Left-of-center critics accuse North Carolina’s Republican-led state Supreme Court of playing politics with three election-related rulings issued Friday.

No, responds Chief Justice Paul Newby. The court is returning to its traditional role in the state’s system of limited constitutional government. Newby explained why and how during the first 10 pages of his 146-page majority opinion in the election redistricting case titled Harper v. Hall.

“The constitution is our foundational social contract and an agreement among the people regarding fundamental principles,” Newby wrote. “It is for everyone, not just lawyers and judges.”

“The state constitution is different from the Federal Constitution: the Federal Constitution is a limited grant of power while the state constitution is a limitation on power,” Newby added. “The state constitution declares that all political power resides in the people. The people exercise that power through the legislative branch, which is closest to the people and most accountable through the most frequent elections.”

In addition to spelling out the legislature’s leading role in government, the state constitution states in plain words what it means, Newby wrote. “There are no hidden meanings or opaque understandings — the kind that can only be found by the most astute justice or academic,” he argued. “The constitution was written to be understood by everyone, not just a select few.”

The document uses clear language to spell out duties for the three distinct branches of government. “Separation of powers protects individual freedoms,” Newby wrote. “The will of the people is achieved when each branch of government performs its assigned duties. When, however, one branch grasps a task of another, that action violates separation of powers.”

Newby leads the judicial branch, which “is designed to resolve legal disputes and to ensure that the other branches do not violate the constitution,” he wrote. “Our power of judicial review, however, is not unlimited.”

The chief justice notes N.C. courts’ respect for “their significant but restrained role of judicial review.” “[C]ourts presume that an act of the General Assembly is constitutional, and any challenge alleging that an act of the General Assembly is unconstitutional must identify an express provision of the constitution and demonstrate that the General Assembly violated the provision beyond a reasonable doubt.”

Courts should not wade into public policy disputes, in Newby’s view. “Such engagement in policy issues forces courts to take sides in political battles and undermines public trust and confidence in the judiciary,” he wrote. “Choosing political winners and losers creates a perception that courts are another political branch. The people did not intend their courts to serve as the public square for policy debates and political decisions.”

After setting out basic principles. Newby applied them to the case of state election maps. “At its heart, this case is about recognizing the proper limits of judicial power,” the chief justice wrote. His Harper v. Hall opinion criticizes the previous state Supreme Court for meddling in a political issue. The state constitution delegates election redistricting to the General Assembly.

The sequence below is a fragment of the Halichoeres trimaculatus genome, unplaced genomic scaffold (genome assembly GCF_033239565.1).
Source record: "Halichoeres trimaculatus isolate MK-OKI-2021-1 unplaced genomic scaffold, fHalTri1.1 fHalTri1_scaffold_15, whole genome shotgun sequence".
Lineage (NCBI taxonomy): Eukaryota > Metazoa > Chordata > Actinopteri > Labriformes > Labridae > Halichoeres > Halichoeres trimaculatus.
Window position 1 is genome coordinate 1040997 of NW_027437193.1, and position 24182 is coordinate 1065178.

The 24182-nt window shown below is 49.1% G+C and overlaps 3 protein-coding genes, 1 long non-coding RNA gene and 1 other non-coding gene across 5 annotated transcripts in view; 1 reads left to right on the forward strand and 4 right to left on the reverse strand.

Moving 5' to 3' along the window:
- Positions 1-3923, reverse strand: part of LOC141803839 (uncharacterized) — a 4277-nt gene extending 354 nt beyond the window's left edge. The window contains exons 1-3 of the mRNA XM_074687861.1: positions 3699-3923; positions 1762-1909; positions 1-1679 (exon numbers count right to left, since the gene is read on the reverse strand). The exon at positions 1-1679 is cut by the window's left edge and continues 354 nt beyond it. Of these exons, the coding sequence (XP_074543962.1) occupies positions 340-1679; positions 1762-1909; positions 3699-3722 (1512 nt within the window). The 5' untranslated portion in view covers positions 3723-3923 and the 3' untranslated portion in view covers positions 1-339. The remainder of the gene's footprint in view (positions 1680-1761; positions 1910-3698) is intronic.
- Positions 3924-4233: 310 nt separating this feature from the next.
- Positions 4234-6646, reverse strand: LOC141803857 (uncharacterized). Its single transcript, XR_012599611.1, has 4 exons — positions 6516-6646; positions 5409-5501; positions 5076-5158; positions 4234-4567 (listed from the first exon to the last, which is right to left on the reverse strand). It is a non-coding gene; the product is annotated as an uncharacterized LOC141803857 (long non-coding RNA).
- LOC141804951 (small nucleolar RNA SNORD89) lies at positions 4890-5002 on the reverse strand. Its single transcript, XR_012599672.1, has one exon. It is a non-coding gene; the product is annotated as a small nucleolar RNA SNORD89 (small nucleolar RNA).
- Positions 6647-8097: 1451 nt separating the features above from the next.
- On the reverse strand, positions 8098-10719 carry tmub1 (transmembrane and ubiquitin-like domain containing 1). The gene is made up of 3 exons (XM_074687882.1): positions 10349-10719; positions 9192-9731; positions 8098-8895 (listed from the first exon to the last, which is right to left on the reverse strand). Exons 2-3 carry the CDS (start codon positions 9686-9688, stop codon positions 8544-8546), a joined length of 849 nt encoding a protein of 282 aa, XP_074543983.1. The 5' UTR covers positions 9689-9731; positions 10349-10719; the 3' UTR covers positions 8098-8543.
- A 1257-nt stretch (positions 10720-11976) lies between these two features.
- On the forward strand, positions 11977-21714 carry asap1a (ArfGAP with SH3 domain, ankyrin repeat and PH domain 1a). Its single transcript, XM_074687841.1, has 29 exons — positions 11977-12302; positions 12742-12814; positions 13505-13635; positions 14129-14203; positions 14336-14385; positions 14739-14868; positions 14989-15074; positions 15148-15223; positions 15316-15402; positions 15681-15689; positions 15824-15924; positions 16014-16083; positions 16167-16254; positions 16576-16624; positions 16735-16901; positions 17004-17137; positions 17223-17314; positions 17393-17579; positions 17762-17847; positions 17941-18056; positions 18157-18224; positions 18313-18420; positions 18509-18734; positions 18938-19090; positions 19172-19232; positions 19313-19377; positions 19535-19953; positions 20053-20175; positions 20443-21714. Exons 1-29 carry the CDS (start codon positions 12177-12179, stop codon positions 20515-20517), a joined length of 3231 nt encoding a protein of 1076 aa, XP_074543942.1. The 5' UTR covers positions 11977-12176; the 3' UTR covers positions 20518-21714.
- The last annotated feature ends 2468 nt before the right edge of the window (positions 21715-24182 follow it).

Yet four Democratic justices decided that the constitution banned partisan gerrymandering. Those same justices refused to set a clear standard to guide lawmakers moving forward.

“Thus, we must now reconsider whether a standard that only four justices know and understand, that is riddled with policy choices, and that is not mentioned in our constitution is truly judicially discoverable and manageable,” Newby wrote. “Our constitution expressly assigns the redistricting authority to the General Assembly subject to explicit limitations in the text. Those limitations do not address partisan gerrymandering. It is not within the authority of this Court to amend the constitution to create such limitations on a responsibility that is textually assigned to another branch.”

Even if the court could limit lawmakers’ work, “there is no judicially discoverable or manageable standard for adjudicating such claims,” Newby wrote.

In other words, there’s no way for the court to set out clear rules. “The constitution does not require or permit a standard known only to four justices,” Newby explained.

The chief justice’s comments applied specifically to Harper v. Hall. But the sentiment extended to his colleagues’ decisions in two other cases decided Friday. In Holmes v. Moore, the court’s 5-2 majority reversed an earlier ruling about North Carolina’s 2018 voter ID law. Unlike their Democratic colleagues, the court’s Republicans presumed that the law approved by the General Assembly was constitutional. Absent any real evidence that the law would discriminate against any voter, justices ruled the law should stand.

In Community Success Initiative v. Moore, justices presumed that a 1973 law regarding voting rights for felons was constitutional. Without any real evidence that the law was designed to discriminate against any potential voter, the court rejected attempts to discard felon voting restrictions.

Newby and his Republican colleagues have refocused the state Supreme Court on its restrained role in government. It’s a goal tied to the “frequent recurrence to fundamental principles” mentioned in Article I, Section 35 of the N.C. Constitution. That focus is “absolutely necessary to preserve the blessings of liberty.”

Mitch Kokai is senior political analyst for the John Locke Foundation.